Pushpa The Rise movie review: Allu Arjun steals the show with his powerful performance. He accepts his deglamorized appearance and gives an unforgettable performance.
In Pushpa: The Rise, unlike previous big-budget extravaganzas, the hero does not come from a well-to-do family. The hero, played by Allu Arjun, is not burdened with the obligation of upholding his family’s history, culture, or tradition. In reality, it is his lack of familial support that propels him to take risks in the film.
Pushpa Raj, an outcast, is the protagonist of the film. Pushpa, who was born out of wedlock, is denied respect and stripped of his identity at an early age. In the mountainous village of Seshachalam, his name is now worthless. Pushpa, driven by this humiliation, promises that his name will mean something even without the backing of his father’s family.
And what better way to raise one’s status than to make rapid money and accumulate genuine power? Pushpa is born in the kingdom of ‘red gold,’ Seshachalam, which is endowed with an abundance of rare redwood. It is in high demand on the worldwide markets.
A large crime gang led by Mangalam Srinu (Sunil) supervises the unlawful felling of trees, transporting and smuggling them throughout the world via maritime route. Pushpa begins at the very bottom of this criminal organization. He’s merely a gear in the system, extremely expandable to the top dogs until he demonstrates his worth.
Pushpa’s fortunes gradually shift as he swiftly accumulates money and power via his never-say-die attitude. While other woodcutters abandon their load and flee when they see authorities, Pushpa refuses to back down.
He defends himself and outwits the cops. When the authorities gather up the smugglers and threaten to shoot them if they don’t surrender, Pushpa leads the initial offense, inciting the others to follow. Because, as his motto goes, “Pushpa Raj, Thaggede Le (I will not relent).” His meteoric ascent has also put him in the crosshairs of a formidable adversary.
All Pushpa wants is to outrun his history and have the world accept him for his achievements rather than undermine his existence because he can’t publicly acknowledge his father. But, just when he believes he has beaten his past and is in complete control of his future, his history returns to haunt him.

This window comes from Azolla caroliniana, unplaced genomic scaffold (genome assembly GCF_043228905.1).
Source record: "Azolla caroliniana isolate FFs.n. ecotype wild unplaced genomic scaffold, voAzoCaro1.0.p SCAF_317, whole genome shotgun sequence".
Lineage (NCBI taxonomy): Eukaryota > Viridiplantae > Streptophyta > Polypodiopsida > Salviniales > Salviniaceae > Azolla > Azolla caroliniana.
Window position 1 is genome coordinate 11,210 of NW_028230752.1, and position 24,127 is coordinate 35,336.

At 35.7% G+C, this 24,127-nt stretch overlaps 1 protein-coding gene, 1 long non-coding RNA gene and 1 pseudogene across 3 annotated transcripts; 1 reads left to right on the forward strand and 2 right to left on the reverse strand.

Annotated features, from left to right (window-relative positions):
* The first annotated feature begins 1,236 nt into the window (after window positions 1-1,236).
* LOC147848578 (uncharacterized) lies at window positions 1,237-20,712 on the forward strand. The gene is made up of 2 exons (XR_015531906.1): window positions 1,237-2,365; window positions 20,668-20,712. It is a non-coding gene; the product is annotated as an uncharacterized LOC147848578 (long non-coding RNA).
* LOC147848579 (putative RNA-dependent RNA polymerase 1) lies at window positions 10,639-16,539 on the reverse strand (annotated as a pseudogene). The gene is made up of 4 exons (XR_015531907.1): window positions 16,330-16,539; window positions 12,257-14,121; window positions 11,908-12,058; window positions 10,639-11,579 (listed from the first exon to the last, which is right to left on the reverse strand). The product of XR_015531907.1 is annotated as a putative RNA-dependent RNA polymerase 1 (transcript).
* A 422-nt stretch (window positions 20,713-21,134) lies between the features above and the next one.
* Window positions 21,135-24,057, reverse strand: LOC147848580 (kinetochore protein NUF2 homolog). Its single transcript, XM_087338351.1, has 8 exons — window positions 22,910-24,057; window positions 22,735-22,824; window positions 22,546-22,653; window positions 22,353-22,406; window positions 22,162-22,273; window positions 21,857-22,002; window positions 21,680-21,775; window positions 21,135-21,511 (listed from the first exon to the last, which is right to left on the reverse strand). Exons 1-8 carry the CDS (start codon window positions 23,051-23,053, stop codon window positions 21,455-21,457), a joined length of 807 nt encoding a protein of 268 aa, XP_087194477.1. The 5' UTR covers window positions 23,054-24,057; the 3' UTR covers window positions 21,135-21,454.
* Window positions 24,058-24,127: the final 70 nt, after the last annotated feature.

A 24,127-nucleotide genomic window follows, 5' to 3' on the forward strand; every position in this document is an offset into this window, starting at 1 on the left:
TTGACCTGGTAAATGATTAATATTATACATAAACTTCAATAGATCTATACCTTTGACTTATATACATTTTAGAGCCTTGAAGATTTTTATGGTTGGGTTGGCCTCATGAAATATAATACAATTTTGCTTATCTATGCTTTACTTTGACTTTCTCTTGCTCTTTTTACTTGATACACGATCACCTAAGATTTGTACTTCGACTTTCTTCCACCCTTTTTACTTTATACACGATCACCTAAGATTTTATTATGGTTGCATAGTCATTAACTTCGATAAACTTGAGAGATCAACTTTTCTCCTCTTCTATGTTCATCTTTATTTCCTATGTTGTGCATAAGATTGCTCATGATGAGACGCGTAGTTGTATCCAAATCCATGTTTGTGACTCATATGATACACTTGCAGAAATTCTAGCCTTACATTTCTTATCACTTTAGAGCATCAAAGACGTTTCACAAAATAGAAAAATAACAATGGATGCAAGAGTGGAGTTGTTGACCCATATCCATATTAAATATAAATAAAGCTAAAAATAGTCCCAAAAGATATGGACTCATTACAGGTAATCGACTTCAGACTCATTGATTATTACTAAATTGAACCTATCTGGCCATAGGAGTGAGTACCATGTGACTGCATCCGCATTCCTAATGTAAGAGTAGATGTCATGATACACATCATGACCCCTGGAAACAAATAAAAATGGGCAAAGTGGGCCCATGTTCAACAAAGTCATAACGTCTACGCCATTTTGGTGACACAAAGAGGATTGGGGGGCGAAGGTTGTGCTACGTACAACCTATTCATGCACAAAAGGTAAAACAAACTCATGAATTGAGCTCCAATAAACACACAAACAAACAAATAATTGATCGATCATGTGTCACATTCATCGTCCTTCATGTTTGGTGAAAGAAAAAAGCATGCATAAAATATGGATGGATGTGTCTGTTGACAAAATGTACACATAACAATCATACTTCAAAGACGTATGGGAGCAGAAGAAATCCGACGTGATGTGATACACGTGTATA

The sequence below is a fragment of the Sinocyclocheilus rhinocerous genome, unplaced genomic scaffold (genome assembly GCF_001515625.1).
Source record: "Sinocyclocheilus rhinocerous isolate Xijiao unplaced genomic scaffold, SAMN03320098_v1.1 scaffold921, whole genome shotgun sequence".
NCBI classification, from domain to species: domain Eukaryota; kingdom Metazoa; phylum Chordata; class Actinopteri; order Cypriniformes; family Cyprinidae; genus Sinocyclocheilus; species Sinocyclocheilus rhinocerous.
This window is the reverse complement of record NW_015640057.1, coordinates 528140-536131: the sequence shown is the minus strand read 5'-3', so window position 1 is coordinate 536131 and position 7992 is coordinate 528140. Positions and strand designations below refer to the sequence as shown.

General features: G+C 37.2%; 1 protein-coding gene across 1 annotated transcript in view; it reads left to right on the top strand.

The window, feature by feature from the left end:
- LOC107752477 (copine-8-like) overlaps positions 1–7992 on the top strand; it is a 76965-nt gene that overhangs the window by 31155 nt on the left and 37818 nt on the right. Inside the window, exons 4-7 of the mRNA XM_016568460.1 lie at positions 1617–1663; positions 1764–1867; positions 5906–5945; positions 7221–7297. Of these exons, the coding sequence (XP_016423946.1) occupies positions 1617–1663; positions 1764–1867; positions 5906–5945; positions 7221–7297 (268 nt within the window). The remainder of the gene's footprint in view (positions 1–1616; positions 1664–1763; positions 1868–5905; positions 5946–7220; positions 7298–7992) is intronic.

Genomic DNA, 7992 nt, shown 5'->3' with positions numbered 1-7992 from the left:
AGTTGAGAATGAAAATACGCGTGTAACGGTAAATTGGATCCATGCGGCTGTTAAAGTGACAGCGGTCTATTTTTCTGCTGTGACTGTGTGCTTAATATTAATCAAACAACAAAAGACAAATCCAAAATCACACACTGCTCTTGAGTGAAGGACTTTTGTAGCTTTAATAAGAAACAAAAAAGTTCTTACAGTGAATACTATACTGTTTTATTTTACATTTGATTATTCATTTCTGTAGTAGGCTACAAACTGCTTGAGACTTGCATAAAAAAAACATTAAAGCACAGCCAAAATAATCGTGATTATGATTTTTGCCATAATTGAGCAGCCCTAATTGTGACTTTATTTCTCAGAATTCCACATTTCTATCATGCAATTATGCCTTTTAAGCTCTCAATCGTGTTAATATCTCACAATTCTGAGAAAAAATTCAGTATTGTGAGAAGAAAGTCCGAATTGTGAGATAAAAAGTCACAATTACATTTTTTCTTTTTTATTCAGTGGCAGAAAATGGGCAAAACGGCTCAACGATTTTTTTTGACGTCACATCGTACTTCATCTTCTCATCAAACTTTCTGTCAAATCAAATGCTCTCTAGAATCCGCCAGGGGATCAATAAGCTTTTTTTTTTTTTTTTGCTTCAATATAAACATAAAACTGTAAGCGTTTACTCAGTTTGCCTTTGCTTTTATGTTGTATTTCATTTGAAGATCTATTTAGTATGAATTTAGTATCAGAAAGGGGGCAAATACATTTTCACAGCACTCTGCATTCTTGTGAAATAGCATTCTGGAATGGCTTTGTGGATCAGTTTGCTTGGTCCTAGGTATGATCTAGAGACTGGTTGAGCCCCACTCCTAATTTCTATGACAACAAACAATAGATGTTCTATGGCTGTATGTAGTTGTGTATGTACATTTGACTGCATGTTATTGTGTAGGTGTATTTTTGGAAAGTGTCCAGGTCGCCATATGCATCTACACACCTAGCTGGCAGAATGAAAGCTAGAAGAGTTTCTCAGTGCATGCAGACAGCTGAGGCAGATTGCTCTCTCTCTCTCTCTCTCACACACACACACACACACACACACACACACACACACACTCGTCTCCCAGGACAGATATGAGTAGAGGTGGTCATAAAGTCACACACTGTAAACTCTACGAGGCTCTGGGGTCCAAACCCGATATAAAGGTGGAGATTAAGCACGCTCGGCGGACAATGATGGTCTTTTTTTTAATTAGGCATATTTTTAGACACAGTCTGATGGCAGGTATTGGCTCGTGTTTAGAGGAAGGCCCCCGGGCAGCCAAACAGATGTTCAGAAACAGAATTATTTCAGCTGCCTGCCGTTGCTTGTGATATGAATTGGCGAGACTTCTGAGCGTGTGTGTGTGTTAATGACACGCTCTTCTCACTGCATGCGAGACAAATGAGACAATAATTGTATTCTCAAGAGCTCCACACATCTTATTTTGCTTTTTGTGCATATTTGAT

For some, no matter how great and powerful he grows, he is still a man who deserves to be feared and obeyed but not respected. The story isn’t only about how the protagonist amasses wealth and power by brute force and fast thinking. It is, however, a critique of a severely biased, class and caste-obsessed society.
Pushpa The Rise is filmmaker Sukumar’s second film in which the hero comes from the lowest social class. Rangasthalam, his previous film starring Ram Charan, likewise dealt with a tiny person taking on the big men. His narrative becomes more daring in Pushpa.
He strips both his hero and villain down to their underwear to make a point: it’s not who you are underneath that defines you, but what you do. Yes, I lifted that phrase from Christopher Nolan’s Batman series. And it wonderfully sums up Sukumar’s film, which is a vast narrative of an underdog rapidly ascending through the ranks of the underworld.
With his great performance, Allu Arjun wins the film. He accepts his deglamorized appearance and gives an unforgettable performance. He also makes us laugh with his bromance with his sidekick. The ladies in this story, on the other hand, are deeply entrenched in stereotypes.
Rashmika Mandanna’s Srivalli has a bright start, but she loses her independence along the line and joyfully sits at Pushpa’s feet. Dakshayani, played by Anasuya Bharadwaj, gets to re-enact the “Wake Up Henry” scene from Goodfellas as she sits on top of her husband, preparing to cut his neck. However, it has no meaning or contributes to the overall dynamics.
Then there’s Bhanwar Singh Shekhawat by Fahadh Faasil. We see very little of him in this film since he only comes in the final act, just when Pushpa believes he is untouchable. Sukumar returns us to the beginning at the end of the film. Pushpa, true to his character, is still unable to roll over and play dead in the face of ultimate authority.
That doesn’t make Shekhawat a bad officer. He’s just another crook with the system’s support. The film closes on a cliffhanger, with Pushpa drawing battle lines and laying out all the cards for the sequel.